20 February, 2024 Member article

Three perspectives why investing in hybrid microgrids makes business sense

By Chris Pye, Hybrid Microgrid Segment Manager

Interest and investment in hybrid microgrids is on the rise globally, with consistent year-on-year market growth between 10 to 12%. Increasing prices of gas and electricity, the need to decarbonise power generation and transportation, and the transformation of traditional grid infrastructure are driving the rise of the market, and this upward trend is expected to continue, with the Asia Pacific, the Middle East, Africa and Latin America considered the main growth regions.

In this article, we take a look from three different perspectives to discuss why investing in hybrid microgrids is the way forward for power generation.

The Commercial perspective

Hybrid microgrids are cost-effective, relatively easy to set up and provide a quick return on investment. Renewable energy is more cost-effective than fossil fuels, from a marginal cost of production, operational and maintenance perspective. Pricing for renewable energy production and storage assets has been steadily declining, making initial investments more affordable than before.

Battery storage systems bring additional value, as they firm renewable generation assets, facilitating dispatchability, whilst also being able to participate in ancillary energy markets independently.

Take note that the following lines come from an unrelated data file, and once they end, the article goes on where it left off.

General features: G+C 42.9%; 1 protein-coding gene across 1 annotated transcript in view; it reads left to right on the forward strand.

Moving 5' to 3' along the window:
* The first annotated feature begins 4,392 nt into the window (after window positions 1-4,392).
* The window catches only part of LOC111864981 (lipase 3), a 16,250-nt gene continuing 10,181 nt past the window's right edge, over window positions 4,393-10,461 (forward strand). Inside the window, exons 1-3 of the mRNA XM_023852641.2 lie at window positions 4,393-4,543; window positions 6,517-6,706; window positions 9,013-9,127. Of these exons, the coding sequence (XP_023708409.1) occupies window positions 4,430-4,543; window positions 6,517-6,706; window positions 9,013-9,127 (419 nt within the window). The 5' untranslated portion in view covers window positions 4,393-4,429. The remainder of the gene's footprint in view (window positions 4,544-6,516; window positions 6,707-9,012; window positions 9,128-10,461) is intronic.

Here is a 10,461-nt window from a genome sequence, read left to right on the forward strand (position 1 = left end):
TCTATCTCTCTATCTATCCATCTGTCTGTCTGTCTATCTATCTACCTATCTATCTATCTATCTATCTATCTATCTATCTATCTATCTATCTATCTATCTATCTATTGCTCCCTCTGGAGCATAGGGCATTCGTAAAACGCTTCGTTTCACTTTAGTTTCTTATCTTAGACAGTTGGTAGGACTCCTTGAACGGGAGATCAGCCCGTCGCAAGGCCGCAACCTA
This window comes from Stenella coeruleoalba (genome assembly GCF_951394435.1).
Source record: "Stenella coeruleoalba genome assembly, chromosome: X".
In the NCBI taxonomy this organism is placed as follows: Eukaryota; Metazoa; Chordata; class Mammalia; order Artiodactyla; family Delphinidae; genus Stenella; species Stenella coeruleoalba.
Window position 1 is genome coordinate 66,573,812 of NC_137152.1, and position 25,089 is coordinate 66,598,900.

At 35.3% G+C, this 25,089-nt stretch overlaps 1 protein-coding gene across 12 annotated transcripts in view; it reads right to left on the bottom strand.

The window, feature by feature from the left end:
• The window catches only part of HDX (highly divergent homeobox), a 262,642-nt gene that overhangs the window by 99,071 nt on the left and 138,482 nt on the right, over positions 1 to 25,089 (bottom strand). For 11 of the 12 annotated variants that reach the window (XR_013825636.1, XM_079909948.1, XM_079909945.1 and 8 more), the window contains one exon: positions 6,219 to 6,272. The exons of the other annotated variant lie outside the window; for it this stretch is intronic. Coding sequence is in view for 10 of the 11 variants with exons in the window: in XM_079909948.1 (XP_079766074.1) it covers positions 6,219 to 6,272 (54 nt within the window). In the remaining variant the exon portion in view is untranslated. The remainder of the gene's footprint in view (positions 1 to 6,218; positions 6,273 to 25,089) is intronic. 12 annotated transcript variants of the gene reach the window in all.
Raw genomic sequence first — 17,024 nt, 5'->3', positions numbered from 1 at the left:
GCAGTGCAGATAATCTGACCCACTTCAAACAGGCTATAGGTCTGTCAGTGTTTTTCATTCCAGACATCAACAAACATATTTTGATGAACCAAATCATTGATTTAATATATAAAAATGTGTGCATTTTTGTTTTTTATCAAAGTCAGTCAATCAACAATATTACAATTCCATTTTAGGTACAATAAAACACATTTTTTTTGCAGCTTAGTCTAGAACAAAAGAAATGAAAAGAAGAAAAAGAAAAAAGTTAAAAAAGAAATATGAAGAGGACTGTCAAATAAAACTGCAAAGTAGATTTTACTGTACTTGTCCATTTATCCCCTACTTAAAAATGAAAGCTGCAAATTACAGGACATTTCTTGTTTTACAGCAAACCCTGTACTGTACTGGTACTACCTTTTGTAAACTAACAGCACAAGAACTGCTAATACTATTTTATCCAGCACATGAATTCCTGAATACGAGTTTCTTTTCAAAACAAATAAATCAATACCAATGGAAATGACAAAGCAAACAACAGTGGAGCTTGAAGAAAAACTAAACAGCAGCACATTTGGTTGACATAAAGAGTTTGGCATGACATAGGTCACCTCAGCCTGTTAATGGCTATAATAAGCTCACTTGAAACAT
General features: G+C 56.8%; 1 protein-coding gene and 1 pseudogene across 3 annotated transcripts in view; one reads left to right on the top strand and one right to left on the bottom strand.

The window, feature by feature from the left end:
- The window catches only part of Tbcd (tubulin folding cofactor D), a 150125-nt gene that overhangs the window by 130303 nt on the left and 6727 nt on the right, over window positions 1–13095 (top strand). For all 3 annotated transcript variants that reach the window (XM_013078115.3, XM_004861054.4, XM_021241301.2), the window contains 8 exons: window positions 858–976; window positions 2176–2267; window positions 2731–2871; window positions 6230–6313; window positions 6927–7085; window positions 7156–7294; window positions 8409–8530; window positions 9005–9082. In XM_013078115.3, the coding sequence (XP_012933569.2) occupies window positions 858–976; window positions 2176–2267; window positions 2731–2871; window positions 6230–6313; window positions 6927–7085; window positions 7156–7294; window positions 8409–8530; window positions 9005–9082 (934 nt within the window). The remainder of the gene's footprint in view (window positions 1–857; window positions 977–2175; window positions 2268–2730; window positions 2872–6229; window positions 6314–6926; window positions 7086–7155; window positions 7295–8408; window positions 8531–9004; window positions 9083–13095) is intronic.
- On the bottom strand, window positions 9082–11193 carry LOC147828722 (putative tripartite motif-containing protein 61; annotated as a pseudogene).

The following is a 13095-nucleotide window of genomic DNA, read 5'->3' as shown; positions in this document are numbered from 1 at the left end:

Considering the time to market and ease of deployment, microgrids are both modular and scalable, faster and cheaper to scale up or down compared to, for example, the construction of new coal power plants.

The Sustainability perspective

Transitioning from fossil fuels to renewable energy is becoming increasingly critical, given global commitments to reduce greenhouse emissions. International governing bodies are urging for transformative measures, investments, and policies to increase the use of renewables.

Relying exclusively on renewables, hybrid microgrids can support emission reduction and lead to more sustainable power generation.

The Technical perspective

Embedded renewable energy and storage assets have disrupted the traditional power generation market by virtue of shifting generation sources closer to the point of consumption.

The Grid 2.0 model, a truly dynamic bi-directional power flow model mitigates risk presented by ageing “pole and wire” assets, giving communities far greater energy resiliency by having power generation co-located at the point of consumption with the ability to operate as an independent system.

Adding further pressure to today’s infrastructure, network owners and operators is the phenomenon of peak demand exceeding base demand growth. These challenges are expected to be exacerbated further with the electrification of the transportation sector, which will lead to significant growth of rapid charger infrastructure. Localised battery storage being an intuitive mitigating solution will lead us to the next frontier for microgrids.

— ComAp